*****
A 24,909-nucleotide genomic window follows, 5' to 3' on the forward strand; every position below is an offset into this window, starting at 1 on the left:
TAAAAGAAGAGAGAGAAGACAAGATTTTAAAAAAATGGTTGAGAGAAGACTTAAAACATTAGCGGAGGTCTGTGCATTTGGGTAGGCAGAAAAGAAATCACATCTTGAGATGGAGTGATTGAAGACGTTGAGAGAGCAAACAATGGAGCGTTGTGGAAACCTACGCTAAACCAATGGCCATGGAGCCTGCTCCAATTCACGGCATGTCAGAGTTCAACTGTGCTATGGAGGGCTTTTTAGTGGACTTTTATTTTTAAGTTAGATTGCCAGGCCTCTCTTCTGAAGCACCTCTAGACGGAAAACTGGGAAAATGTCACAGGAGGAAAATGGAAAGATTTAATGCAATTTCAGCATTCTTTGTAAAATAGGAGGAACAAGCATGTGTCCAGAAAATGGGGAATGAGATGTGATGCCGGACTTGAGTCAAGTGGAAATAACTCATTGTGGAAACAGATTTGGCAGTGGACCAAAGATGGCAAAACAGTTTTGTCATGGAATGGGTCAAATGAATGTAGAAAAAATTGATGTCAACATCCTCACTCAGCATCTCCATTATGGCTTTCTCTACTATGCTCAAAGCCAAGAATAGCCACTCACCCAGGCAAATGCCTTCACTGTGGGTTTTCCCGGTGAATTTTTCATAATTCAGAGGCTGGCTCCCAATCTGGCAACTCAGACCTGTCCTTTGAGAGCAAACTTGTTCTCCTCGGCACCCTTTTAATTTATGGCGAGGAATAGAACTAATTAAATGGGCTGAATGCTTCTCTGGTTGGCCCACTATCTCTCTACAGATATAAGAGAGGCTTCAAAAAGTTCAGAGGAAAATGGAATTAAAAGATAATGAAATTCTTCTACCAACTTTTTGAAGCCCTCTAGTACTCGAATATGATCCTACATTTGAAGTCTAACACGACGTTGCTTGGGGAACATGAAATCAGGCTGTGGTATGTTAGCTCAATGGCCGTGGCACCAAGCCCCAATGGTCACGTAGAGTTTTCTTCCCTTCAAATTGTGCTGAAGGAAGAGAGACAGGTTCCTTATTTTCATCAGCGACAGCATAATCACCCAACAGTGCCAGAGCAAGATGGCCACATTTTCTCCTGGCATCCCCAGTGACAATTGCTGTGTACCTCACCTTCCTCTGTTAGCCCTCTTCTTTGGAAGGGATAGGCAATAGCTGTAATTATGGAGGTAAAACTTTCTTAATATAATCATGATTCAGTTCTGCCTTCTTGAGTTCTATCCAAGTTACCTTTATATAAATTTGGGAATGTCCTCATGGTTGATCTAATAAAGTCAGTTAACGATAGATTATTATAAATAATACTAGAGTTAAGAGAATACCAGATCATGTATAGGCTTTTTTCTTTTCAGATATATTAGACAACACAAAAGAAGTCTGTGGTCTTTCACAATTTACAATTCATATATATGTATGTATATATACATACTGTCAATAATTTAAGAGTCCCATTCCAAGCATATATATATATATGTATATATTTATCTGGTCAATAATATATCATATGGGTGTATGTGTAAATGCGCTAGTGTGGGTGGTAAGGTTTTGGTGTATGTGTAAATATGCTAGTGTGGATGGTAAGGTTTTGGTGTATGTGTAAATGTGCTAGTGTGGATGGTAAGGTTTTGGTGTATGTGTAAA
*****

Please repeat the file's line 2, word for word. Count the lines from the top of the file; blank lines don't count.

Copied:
TAAAAGAAGAGAGAGAAGACAAGATTTTAAAAAAATGGTTGAGAGAAGACTTAAAACATTAGCGGAGGTCTGTGCATTTGGGTAGGCAGAAAAGAAATCACATCTTGAGATGGAGTGATTGAAGACGTTGAGAGAGCAAACAATGGAGCGTTGTGGAAACCTACGCTAAACCAATGGCCATGGAGCCTGCTCCAATTCACGGCATGTCAGAGTTCAACTGTGCTATGGAGGGCTTTTTAGTGGACTTTTATTTTTAAGTTAGATTGCCAGGCCTCTCTTCTGAAGCACCTCTAGACGGAAAACTGGGAAAATGTCACAGGAGGAAAATGGAAAGATTTAATGCAATTTCAGCATTCTTTGTAAAATAGGAGGAACAAGCATGTGTCCAGAAAATGGGGAATGAGATGTGATGCCGGACTTGAGTCAAGTGGAAATAACTCATTGTGGAAACAGATTTGGCAGTGGACCAAAGATGGCAAAACAGTTTTGTCATGGAATGGGTCAAATGAATGTAGAAAAAATTGATGTCAACATCCTCACTCAGCATCTCCATTATGGCTTTCTCTACTATGCTCAAAGCCAAGAATAGCCACTCACCCAGGCAAATGCCTTCACTGTGGGTTTTCCCGGTGAATTTTTCATAATTCAGAGGCTGGCTCCCAATCTGGCAACTCAGACCTGTCCTTTGAGAGCAAACTTGTTCTCCTCGGCACCCTTTTAATTTATGGCGAGGAATAGAACTAATTAAATGGGCTGAATGCTTCTCTGGTTGGCCCACTATCTCTCTACAGATATAAGAGAGGCTTCAAAAAGTTCAGAGGAAAATGGAATTAAAAGATAATGAAATTCTTCTACCAACTTTTTGAAGCCCTCTAGTACTCGAATATGATCCTACATTTGAAGTCTAACACGACGTTGCTTGGGGAACATGAAATCAGGCTGTGGTATGTTAGCTCAATGGCCGTGGCACCAAGCCCCAATGGTCACGTAGAGTTTTCTTCCCTTCAAATTGTGCTGAAGGAAGAGAGACAGGTTCCTTATTTTCATCAGCGACAGCATAATCACCCAACAGTGCCAGAGCAAGATGGCCACATTTTCTCCTGGCATCCCCAGTGACAATTGCTGTGTACCTCACCTTCCTCTGTTAGCCCTCTTCTTTGGAAGGGATAGGCAATAGCTGTAATTATGGAGGTAAAACTTTCTTAATATAATCATGATTCAGTTCTGCCTTCTTGAGTTCTATCCAAGTTACCTTTATATAAATTTGGGAATGTCCTCATGGTTGATCTAATAAAGTCAGTTAACGATAGATTATTATAAATAATACTAGAGTTAAGAGAATACCAGATCATGTATAGGCTTTTTTCTTTTCAGATATATTAGACAACACAAAAGAAGTCTGTGGTCTTTCACAATTTACAATTCATATATATGTATGTATATATACATACTGTCAATAATTTAAGAGTCCCATTCCAAGCATATATATATATATGTATATATTTATCTGGTCAATAATATATCATATGGGTGTATGTGTAAATGCGCTAGTGTGGGTGGTAAGGTTTTGGTGTATGTGTAAATATGCTAGTGTGGATGGTAAGGTTTTGGTGTATGTGTAAATGTGCTAGTGTGGATGGTAAGGTTTTGGTGTATGTGTAAA